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RE: [GTh] Gospel of Judas

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  • Judy Redman
    ... Far be it from me to disagree with someone who made his last mistake well before I was born , but... How, then, do you explain Jesus saying for it
    Message 1 of 47 , Apr 29, 2006
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      Stephen says:
      > >
      > > Eusebius was fooled by a forgery here, as it is pretty
      > clear that the
      > > letters could not have come from the time they claim. For example,
      > > Jesus's reply in this letter contains "for it is written of Me" and
      > > follows this by citing John 20:29 for Jesus's comment to Thomas, the
      > > apostole who allegedly sent Thaddeus to Edessa. Yet, this letter to
      > > Agbar pretends to have been written not only (1) well
      > before John was
      > > actually written but also (2) before this comment to Thomas was even
      > > made by the resurrected Jesus.

      and Jack replies:
      >
      > I considered this too, Stephen, in assessing whether or not
      > the Jesus letter
      > was a creation but the letter does not cite John 20:29 which
      > is 3rd person
      > plural but is instead 2nd person emphatic singular. It is
      > just as likely to
      > be a common Yeshuine phrase using the Aramaic TUbiNO which is
      > found in many
      > other sayings meaning Blessed/Fortunate/"full of good stuff."

      Far be it from me to disagree with someone who made his last mistake well
      before I was born <grin>, but...
      How, then, do you explain Jesus saying "for it is written of Me" when he is
      not quoting Hebrew Scripture? This would suggest that people were writing
      down things about him during his life, that he was aware of this and that he
      expected others (including a Syrian) king to be aware of them, too. That
      is, this would imply at a minimum a written sayings collection in fairly
      wide circulation during Jesus' life and this is the first time I have heard
      that suggested. Or have I misunderstood what Stephen has said about the
      quote?

      Judy

      --
      "There is no socially and politically neutral theology; in the struggle for
      life and death, theology must take sides." - Miguez Bomino

      Rev Judy Redman
      Uniting Church Chaplain
      University of New England
      Armidale 2351
      ph: +61 2 6773 3739
      fax: +61 2 6773 3749
      web: http://www.une.edu.au/campus/chaplaincy/uniting/
      email: jredman@...
    • pmcvflag
      Hey Jack Sorry I left your post hanging there for so long. I know the conversation has kind of moved on, but I thought now that I can I would still jump back
      Message 47 of 47 , May 28 10:40 AM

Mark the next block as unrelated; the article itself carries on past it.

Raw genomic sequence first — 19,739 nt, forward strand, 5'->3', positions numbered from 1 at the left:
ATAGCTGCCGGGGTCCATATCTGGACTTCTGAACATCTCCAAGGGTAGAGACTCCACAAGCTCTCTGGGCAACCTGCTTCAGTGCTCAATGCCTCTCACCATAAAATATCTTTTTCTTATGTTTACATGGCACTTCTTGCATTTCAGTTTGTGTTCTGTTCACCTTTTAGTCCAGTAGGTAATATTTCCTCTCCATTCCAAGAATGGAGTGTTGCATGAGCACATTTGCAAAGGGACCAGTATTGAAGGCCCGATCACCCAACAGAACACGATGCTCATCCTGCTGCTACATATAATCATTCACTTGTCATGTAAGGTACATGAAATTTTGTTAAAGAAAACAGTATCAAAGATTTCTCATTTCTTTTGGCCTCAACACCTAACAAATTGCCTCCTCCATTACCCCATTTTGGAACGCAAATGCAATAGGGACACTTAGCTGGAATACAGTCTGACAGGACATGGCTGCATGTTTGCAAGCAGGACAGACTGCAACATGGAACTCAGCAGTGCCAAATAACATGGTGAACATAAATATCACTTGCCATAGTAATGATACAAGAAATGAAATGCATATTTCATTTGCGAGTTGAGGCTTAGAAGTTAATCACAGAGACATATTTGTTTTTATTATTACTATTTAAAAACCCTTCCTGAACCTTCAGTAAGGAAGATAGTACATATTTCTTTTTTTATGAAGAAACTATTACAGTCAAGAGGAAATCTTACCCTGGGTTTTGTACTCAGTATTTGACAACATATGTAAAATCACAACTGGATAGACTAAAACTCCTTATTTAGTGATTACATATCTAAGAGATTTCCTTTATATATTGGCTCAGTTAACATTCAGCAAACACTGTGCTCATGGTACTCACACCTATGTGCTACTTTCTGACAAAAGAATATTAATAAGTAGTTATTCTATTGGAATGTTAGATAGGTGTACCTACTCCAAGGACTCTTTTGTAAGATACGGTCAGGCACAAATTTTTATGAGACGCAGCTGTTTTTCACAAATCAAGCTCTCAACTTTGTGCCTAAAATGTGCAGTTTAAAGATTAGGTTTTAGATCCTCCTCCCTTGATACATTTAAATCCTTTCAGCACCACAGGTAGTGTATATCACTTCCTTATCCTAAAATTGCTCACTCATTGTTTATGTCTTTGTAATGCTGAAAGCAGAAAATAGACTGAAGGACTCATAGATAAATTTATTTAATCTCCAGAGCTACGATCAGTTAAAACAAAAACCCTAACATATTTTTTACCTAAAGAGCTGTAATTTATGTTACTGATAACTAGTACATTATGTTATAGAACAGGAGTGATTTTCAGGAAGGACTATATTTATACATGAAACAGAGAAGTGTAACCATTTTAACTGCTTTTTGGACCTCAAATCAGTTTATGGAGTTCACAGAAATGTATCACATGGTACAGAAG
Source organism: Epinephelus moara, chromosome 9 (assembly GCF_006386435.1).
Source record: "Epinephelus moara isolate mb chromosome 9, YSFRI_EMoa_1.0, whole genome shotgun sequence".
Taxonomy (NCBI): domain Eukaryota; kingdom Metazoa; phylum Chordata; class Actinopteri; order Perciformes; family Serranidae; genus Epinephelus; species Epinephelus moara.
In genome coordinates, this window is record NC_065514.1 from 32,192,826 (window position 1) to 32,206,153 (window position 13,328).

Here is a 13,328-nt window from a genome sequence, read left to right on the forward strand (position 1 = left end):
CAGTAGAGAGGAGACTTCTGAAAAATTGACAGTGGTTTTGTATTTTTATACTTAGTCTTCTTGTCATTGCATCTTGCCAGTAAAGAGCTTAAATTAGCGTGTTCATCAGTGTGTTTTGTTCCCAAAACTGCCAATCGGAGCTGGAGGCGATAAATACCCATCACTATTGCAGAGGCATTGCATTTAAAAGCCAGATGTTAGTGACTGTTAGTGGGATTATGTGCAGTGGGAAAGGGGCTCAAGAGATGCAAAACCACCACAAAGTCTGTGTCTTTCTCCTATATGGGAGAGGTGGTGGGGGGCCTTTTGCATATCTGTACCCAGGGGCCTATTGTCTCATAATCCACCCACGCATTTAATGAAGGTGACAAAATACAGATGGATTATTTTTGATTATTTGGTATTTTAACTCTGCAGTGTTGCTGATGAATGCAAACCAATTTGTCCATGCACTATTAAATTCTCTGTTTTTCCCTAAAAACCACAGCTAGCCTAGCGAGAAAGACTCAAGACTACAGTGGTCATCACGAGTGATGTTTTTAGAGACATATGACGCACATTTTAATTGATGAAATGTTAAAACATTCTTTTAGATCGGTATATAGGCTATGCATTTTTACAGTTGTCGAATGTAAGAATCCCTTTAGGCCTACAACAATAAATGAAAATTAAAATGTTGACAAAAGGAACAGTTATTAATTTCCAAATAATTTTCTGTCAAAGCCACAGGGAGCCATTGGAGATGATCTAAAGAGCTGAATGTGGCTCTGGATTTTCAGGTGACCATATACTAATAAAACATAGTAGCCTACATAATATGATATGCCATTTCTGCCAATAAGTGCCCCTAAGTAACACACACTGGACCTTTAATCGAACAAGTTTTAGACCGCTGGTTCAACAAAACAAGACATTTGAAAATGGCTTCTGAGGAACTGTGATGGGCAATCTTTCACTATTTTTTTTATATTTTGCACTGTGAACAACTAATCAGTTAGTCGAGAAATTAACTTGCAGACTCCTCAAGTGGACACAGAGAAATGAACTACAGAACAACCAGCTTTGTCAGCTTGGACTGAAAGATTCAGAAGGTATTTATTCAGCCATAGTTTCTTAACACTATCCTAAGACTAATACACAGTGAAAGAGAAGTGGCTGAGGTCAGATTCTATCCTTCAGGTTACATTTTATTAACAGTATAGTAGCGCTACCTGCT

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        Hey Jack

        Sorry I left your post hanging there for so long. I know the
        conversation has kind of moved on, but I thought now that I can I
        would still jump back there and answer your point.

        >>>I don't agree. Eusebius appears to have had much more common
        sense and he did have the resources of Pamphilus' Library in
        Carsarea. Eusebius was sympathetic to Arius and, post Nicaea I,
        charged Alexander for misrepresenting Arius..which took a lot of
        testicular fortitude, IMO.<<<

        Understood. However, I would point out that the evidence you give
        for believing Eusebius is based essentially on personal impression
        and anecdote. I concede that generally that is all we have to go on
        in most cases like this. My own observations about Eusebius are
        generally based on equally questionable evidence ;)

        For instance, I believe that Eusebius made up the whole Constantine
        conversion story for political gain. I also don't write out the
        possibility that he was directly involved in the Testimonium
        Flavianum hoax.

        Of course, it would be unfair to attack Eusebius in order to
        question the Abgar letters, so I don't mean to do so. Just because
        he may have forged other documents doesn't mean he forged these. I
        have heard the theory that it was Abgar iv who forged them (obvious
        motive), but again that is speculation.

        I would be more interested to hear in more detail your textual
        criticism of this situation. More directly Jesus' response is
        obviously dependant on John, and indirectly against Thomas. The
        theology it presents is obviously late (just as "churchy" as the
        supposed Abgar letter). Since I have never actually seen a serious
        academic critical analysis that placed any part of these letters
        (whether Abgar's or Jesus' side) to a little before Eusebius (if not
        by Eusebius), I am willing to hear a case for earlier dates...
        though I still can't take an argument for an actual origin in Jesus
        himself seriously.

        Karl Nygren
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